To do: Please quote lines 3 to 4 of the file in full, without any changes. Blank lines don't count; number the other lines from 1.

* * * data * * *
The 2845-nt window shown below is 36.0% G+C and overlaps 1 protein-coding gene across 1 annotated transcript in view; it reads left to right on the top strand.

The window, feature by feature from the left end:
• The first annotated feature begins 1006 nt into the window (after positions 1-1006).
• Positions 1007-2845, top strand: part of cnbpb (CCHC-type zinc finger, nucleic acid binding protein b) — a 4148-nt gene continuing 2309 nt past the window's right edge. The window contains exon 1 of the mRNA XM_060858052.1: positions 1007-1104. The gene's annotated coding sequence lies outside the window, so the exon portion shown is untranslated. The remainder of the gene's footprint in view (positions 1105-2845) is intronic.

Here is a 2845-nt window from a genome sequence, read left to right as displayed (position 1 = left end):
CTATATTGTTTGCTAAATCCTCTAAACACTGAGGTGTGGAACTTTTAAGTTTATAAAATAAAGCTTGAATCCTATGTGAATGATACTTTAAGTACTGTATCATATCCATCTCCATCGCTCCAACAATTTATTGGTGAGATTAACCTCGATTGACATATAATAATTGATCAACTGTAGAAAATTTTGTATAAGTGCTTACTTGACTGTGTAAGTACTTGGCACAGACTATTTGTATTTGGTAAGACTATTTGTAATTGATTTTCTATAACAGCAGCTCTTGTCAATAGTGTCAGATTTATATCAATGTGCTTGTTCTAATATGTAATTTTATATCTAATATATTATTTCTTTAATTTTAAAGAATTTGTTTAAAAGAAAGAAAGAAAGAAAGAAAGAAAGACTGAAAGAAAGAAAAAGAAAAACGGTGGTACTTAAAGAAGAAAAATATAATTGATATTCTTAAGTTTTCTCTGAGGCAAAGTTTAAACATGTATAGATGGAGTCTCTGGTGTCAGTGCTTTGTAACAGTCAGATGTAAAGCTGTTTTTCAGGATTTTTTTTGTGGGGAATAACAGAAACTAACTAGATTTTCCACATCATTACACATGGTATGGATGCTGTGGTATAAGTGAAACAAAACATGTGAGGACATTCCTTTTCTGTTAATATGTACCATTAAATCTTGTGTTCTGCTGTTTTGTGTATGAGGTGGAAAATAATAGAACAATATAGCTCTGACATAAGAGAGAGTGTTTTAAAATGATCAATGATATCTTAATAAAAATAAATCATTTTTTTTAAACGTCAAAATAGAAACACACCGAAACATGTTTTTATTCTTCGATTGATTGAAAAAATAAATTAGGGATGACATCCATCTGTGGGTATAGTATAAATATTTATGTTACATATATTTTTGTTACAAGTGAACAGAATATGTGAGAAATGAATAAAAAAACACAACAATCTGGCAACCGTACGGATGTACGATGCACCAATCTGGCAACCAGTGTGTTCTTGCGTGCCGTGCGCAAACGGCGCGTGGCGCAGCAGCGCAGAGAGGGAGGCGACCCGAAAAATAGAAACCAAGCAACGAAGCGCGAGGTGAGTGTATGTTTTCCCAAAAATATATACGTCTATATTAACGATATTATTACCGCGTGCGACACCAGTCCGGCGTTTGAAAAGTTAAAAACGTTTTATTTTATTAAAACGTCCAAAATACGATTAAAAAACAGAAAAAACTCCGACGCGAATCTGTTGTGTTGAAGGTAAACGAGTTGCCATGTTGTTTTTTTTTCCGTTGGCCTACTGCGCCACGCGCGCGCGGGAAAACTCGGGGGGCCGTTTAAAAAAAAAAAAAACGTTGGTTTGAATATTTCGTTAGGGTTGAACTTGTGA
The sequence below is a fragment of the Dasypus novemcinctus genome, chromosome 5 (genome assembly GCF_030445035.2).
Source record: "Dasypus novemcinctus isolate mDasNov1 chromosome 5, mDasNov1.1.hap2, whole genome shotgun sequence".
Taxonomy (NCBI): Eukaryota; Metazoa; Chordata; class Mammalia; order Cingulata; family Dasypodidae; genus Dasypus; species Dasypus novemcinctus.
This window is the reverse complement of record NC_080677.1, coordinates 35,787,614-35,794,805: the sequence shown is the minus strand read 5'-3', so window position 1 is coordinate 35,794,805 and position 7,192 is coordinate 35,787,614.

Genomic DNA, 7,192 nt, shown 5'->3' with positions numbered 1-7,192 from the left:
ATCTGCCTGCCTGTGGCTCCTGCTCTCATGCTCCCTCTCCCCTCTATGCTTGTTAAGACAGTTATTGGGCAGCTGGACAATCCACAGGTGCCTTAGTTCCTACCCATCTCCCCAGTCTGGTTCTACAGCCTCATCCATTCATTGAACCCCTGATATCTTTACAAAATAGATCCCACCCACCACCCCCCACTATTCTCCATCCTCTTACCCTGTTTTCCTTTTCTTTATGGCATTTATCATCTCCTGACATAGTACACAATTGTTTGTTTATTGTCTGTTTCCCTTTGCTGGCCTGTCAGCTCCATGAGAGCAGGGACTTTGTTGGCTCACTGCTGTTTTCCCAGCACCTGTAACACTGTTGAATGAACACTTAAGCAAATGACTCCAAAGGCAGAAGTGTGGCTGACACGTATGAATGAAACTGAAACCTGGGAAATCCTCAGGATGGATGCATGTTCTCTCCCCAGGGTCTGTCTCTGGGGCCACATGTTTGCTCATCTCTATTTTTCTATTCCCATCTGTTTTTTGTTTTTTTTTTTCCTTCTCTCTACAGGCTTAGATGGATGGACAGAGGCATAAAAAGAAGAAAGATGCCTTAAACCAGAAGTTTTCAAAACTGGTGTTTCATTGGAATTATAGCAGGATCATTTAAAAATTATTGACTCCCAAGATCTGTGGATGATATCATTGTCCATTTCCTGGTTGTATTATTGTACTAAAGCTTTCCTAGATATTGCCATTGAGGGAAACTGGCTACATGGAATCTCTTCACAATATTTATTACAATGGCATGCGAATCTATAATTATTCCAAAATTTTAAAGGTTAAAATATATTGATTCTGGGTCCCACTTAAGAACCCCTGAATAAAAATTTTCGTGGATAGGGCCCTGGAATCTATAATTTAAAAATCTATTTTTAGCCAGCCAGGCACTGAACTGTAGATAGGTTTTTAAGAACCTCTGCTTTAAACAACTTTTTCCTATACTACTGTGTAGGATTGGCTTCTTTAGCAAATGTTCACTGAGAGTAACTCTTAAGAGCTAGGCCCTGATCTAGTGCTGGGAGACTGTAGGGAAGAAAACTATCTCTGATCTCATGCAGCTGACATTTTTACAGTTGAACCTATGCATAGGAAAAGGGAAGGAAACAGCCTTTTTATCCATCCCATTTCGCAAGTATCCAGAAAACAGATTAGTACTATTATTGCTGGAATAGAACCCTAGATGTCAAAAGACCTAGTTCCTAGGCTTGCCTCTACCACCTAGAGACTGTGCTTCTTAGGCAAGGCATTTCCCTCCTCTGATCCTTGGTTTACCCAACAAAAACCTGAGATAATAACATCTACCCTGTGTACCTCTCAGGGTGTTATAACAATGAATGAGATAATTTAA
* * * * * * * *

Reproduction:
• The first annotated feature begins 1006 nt into the window (after positions 1-1006).
• Positions 1007-2845, top strand: part of cnbpb (CCHC-type zinc finger, nucleic acid binding protein b) — a 4148-nt gene continuing 2309 nt past the window's right edge. The window contains exon 1 of the mRNA XM_060858052.1: positions 1007-1104. The gene's annotated coding sequence lies outside the window, so the exon portion shown is untranslated. The remainder of the gene's footprint in view (positions 1105-2845) is intronic.